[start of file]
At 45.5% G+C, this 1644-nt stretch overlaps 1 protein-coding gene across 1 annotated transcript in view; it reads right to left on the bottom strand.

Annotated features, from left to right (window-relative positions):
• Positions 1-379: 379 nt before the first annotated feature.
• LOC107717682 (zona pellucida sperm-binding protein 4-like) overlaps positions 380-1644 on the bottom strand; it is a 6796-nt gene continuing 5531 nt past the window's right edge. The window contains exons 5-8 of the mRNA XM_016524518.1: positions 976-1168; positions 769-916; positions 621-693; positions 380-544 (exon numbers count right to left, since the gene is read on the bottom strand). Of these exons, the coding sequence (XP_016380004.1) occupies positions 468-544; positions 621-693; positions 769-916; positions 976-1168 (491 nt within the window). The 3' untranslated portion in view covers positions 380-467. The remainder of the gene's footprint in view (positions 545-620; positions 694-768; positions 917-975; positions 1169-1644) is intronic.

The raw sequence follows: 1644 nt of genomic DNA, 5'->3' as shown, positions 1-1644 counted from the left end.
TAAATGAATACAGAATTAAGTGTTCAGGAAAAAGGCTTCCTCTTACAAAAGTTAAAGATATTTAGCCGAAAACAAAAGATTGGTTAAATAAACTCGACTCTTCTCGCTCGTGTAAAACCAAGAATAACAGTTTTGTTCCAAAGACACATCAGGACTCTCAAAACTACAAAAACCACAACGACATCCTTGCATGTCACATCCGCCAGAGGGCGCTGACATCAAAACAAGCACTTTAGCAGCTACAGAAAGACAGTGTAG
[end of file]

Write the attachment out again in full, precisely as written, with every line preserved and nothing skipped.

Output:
At 45.5% G+C, this 1644-nt stretch overlaps 1 protein-coding gene across 1 annotated transcript in view; it reads right to left on the bottom strand.

Annotated features, from left to right (window-relative positions):
• Positions 1-379: 379 nt before the first annotated feature.
• LOC107717682 (zona pellucida sperm-binding protein 4-like) overlaps positions 380-1644 on the bottom strand; it is a 6796-nt gene continuing 5531 nt past the window's right edge. The window contains exons 5-8 of the mRNA XM_016524518.1: positions 976-1168; positions 769-916; positions 621-693; positions 380-544 (exon numbers count right to left, since the gene is read on the bottom strand). Of these exons, the coding sequence (XP_016380004.1) occupies positions 468-544; positions 621-693; positions 769-916; positions 976-1168 (491 nt within the window). The 3' untranslated portion in view covers positions 380-467. The remainder of the gene's footprint in view (positions 545-620; positions 694-768; positions 917-975; positions 1169-1644) is intronic.

The raw sequence follows: 1644 nt of genomic DNA, 5'->3' as shown, positions 1-1644 counted from the left end.
TAAATGAATACAGAATTAAGTGTTCAGGAAAAAGGCTTCCTCTTACAAAAGTTAAAGATATTTAGCCGAAAACAAAAGATTGGTTAAATAAACTCGACTCTTCTCGCTCGTGTAAAACCAAGAATAACAGTTTTGTTCCAAAGACACATCAGGACTCTCAAAACTACAAAAACCACAACGACATCCTTGCATGTCACATCCGCCAGAGGGCGCTGACATCAAAACAAGCACTTTAGCAGCTACAGAAAGACAGTGTAG